Anatomy And Physiology

Anatomy Physiology

Paul Simms's image for:
"Anatomy Physiology"
Image by: 

There are many different types of connective tissue, and most play a pivotal role in the skeletal system.  The type of materials that are composed of connective tissue range from bone to cartilage and even blood is considered a connective tissue.  One of the most notable characteristics of connective tissue is that in all cases, connective tissue forms a complex extracellular matrix.  In other words, the tissue itself is much more than just the collection of closely packed cells.

Obviously when talking about the skeletal system, the first thing that comes to mind is bones.  In human beings, bone tissue is responsible for supporting the weight of an individual and providing a base from which muscles can provide motion.  Bone tissue is mainly composed of calcium, which is continually deposited into a complex matrix that is very hard and durable.

There are three different types of connective tissue that all work closely with bones and the skeletal system.  The first of these are the ligaments which connect bone tissue to bone tissue.  The major function of ligaments is to maintain joints in the proper alignment.  In the more complex joints of the body like the knees, ankles and shoulder, many different ligaments are needed to maintain the proper alignment and range of motion necessary for the function of the joint.  Tendons are another type of connective tissue that join muscles to bone.  As muscles contract, the pull of the contraction causes the tendon to move the bone at the point of attachment.  Finally, cartilage is another type of connective tissue.  The major role of cartilage is to provide cushion between two bones.  Cartilage prevents bones from damaging each other during movement.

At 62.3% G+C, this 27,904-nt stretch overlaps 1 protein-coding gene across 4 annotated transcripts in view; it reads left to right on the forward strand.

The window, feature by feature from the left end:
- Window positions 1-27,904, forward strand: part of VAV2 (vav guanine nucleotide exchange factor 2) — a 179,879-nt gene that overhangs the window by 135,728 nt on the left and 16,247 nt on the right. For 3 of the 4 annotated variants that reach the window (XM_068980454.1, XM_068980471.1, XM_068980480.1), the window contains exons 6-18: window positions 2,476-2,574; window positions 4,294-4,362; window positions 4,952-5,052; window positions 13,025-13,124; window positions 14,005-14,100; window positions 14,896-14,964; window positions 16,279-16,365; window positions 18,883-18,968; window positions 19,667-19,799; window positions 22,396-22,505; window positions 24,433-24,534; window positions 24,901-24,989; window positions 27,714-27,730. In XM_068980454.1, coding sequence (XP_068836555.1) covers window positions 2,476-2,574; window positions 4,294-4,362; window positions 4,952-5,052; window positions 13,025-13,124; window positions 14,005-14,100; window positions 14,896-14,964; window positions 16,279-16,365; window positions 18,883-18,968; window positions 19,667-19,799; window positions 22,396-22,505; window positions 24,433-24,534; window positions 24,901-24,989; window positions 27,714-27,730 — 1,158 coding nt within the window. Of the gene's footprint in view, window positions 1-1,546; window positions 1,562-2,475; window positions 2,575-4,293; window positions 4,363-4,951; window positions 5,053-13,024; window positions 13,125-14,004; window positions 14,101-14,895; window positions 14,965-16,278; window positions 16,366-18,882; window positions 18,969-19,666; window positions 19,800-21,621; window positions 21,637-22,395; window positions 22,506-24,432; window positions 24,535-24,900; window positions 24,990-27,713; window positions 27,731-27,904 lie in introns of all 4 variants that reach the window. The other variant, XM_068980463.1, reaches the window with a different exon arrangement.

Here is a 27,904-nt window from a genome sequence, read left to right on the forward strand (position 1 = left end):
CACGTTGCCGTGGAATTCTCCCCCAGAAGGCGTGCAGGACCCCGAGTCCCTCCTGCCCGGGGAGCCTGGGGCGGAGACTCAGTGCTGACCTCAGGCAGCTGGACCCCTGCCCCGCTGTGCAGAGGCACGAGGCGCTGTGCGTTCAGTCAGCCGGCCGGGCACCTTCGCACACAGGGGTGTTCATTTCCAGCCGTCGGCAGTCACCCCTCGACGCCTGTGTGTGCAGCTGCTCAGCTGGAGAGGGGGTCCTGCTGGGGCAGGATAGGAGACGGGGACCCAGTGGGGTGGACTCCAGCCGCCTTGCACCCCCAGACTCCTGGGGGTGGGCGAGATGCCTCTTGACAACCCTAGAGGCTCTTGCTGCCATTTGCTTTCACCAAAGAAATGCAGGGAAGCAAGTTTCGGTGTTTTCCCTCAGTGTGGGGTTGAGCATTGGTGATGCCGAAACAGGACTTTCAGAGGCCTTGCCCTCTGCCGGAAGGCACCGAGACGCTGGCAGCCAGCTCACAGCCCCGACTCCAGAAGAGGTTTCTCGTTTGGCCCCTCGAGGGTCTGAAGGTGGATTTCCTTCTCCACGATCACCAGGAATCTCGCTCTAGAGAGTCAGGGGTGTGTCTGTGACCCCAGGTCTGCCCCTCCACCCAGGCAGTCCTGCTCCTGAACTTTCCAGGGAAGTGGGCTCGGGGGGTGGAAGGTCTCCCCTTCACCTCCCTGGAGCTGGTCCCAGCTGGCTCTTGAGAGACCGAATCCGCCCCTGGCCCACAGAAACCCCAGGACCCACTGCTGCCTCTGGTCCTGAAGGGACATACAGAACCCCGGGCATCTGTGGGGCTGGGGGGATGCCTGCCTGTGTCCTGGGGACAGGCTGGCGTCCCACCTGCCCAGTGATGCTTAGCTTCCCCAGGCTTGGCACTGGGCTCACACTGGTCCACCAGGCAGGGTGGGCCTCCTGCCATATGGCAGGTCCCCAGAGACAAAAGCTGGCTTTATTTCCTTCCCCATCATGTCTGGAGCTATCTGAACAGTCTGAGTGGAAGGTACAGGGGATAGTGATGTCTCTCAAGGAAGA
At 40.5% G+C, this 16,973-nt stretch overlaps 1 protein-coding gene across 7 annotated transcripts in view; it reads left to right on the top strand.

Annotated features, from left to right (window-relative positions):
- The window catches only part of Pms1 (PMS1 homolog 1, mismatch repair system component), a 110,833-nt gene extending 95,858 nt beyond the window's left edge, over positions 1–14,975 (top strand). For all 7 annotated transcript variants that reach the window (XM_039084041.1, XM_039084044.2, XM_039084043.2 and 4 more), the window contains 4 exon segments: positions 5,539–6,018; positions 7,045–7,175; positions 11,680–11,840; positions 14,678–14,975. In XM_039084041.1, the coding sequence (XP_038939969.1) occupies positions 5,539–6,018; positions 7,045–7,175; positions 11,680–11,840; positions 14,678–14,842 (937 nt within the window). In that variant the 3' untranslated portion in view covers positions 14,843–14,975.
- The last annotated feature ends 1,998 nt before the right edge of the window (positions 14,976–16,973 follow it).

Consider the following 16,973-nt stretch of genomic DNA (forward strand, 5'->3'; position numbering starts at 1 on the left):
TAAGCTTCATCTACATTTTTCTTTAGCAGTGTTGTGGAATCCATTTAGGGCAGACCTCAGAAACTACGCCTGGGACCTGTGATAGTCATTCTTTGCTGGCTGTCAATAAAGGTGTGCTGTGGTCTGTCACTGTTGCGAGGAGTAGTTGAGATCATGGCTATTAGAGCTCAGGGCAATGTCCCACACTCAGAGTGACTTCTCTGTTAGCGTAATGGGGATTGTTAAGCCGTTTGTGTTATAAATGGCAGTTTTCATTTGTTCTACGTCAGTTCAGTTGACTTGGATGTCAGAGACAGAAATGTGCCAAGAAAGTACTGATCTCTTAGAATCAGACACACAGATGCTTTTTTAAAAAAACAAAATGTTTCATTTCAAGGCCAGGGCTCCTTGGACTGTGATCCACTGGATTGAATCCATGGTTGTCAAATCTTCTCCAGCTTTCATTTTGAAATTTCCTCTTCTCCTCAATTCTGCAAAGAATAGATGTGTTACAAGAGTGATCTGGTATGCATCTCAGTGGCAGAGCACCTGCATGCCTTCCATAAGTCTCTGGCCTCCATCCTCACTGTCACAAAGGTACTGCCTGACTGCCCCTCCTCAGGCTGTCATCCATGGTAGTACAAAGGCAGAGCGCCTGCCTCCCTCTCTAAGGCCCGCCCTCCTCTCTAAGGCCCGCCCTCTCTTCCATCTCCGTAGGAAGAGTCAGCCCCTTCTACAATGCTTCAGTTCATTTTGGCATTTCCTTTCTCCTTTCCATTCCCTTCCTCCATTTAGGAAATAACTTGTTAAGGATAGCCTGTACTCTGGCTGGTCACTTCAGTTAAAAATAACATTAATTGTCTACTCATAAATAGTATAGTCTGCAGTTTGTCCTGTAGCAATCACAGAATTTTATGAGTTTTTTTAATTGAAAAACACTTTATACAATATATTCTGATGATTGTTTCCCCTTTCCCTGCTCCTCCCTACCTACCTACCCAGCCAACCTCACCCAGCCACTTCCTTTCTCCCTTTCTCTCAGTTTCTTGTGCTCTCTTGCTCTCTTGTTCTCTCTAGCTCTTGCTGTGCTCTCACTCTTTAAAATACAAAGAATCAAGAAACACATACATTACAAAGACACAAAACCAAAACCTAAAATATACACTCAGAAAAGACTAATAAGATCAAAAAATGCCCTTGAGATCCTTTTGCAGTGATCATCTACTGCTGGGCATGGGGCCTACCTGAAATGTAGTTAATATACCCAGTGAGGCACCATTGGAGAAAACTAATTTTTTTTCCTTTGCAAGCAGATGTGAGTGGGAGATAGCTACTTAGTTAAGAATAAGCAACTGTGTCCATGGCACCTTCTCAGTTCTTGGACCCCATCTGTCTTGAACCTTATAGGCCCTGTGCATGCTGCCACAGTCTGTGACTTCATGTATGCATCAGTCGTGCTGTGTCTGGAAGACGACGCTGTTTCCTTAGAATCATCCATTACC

Finally, as mentioned, blood is a connective tissue that plays an important role in the integrity of the skeletal system.  While blood is important for delivering oxygen and nutrients to all cells in the body, it is especially important  with regards to the skeletal system.  Calcium is a mineral that is used throughout the body for many different functions including regulating blood pressure  and signaling in the nervous system.  Because of these important functions, calcium is constantly being removed from the bone and transported via the blood to the places it is needed.

Connective tissues are used throughout the skeletal system, including such obvious places such as bones and ligaments, but also including other tissues such as cartilage, tendons and even blood.  The major functions of the skeletal system are to support the body and allow for controlled movement.   Bones, held in proper alignment by ligaments and moved by the force of muscles acting through tendons allow these functions to be achieved.

More about this author: Paul Simms

From Around the Web